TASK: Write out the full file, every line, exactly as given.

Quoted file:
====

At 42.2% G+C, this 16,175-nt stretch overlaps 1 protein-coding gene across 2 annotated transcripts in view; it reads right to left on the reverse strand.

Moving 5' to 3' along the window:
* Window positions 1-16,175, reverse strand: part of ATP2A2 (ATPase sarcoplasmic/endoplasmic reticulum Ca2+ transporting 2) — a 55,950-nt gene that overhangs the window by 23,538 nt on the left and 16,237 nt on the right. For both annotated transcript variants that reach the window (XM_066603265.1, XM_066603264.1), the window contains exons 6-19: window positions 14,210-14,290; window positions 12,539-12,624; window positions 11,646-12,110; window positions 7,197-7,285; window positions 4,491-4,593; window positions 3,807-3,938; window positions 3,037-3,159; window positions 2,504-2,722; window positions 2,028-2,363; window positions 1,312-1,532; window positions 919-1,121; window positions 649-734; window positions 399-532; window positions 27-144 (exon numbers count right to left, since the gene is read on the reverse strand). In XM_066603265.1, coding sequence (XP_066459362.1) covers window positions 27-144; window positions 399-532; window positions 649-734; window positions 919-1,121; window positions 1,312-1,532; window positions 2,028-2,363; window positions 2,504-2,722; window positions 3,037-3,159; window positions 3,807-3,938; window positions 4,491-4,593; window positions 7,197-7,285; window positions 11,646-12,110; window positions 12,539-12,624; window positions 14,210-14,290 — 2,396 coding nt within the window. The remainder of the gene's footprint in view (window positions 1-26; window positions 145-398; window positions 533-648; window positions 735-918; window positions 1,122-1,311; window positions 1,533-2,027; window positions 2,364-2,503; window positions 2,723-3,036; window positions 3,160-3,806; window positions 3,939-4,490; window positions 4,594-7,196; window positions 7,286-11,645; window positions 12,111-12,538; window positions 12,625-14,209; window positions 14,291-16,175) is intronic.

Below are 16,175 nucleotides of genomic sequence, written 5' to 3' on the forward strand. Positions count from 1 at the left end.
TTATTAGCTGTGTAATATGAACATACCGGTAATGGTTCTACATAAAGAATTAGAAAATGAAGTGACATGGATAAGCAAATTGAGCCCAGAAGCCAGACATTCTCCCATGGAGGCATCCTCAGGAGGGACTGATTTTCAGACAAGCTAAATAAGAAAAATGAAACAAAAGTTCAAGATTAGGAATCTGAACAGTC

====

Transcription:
At 42.2% G+C, this 16,175-nt stretch overlaps 1 protein-coding gene across 2 annotated transcripts in view; it reads right to left on the reverse strand.

Moving 5' to 3' along the window:
* Window positions 1-16,175, reverse strand: part of ATP2A2 (ATPase sarcoplasmic/endoplasmic reticulum Ca2+ transporting 2) — a 55,950-nt gene that overhangs the window by 23,538 nt on the left and 16,237 nt on the right. For both annotated transcript variants that reach the window (XM_066603265.1, XM_066603264.1), the window contains exons 6-19: window positions 14,210-14,290; window positions 12,539-12,624; window positions 11,646-12,110; window positions 7,197-7,285; window positions 4,491-4,593; window positions 3,807-3,938; window positions 3,037-3,159; window positions 2,504-2,722; window positions 2,028-2,363; window positions 1,312-1,532; window positions 919-1,121; window positions 649-734; window positions 399-532; window positions 27-144 (exon numbers count right to left, since the gene is read on the reverse strand). In XM_066603265.1, coding sequence (XP_066459362.1) covers window positions 27-144; window positions 399-532; window positions 649-734; window positions 919-1,121; window positions 1,312-1,532; window positions 2,028-2,363; window positions 2,504-2,722; window positions 3,037-3,159; window positions 3,807-3,938; window positions 4,491-4,593; window positions 7,197-7,285; window positions 11,646-12,110; window positions 12,539-12,624; window positions 14,210-14,290 — 2,396 coding nt within the window. The remainder of the gene's footprint in view (window positions 1-26; window positions 145-398; window positions 533-648; window positions 735-918; window positions 1,122-1,311; window positions 1,533-2,027; window positions 2,364-2,503; window positions 2,723-3,036; window positions 3,160-3,806; window positions 3,939-4,490; window positions 4,594-7,196; window positions 7,286-11,645; window positions 12,111-12,538; window positions 12,625-14,209; window positions 14,291-16,175) is intronic.

Below are 16,175 nucleotides of genomic sequence, written 5' to 3' on the forward strand. Positions count from 1 at the left end.
TTATTAGCTGTGTAATATGAACATACCGGTAATGGTTCTACATAAAGAATTAGAAAATGAAGTGACATGGATAAGCAAATTGAGCCCAGAAGCCAGACATTCTCCCATGGAGGCATCCTCAGGAGGGACTGATTTTCAGACAAGCTAAATAAGAAAAATGAAACAAAAGTTCAAGATTAGGAATCTGAACAGTC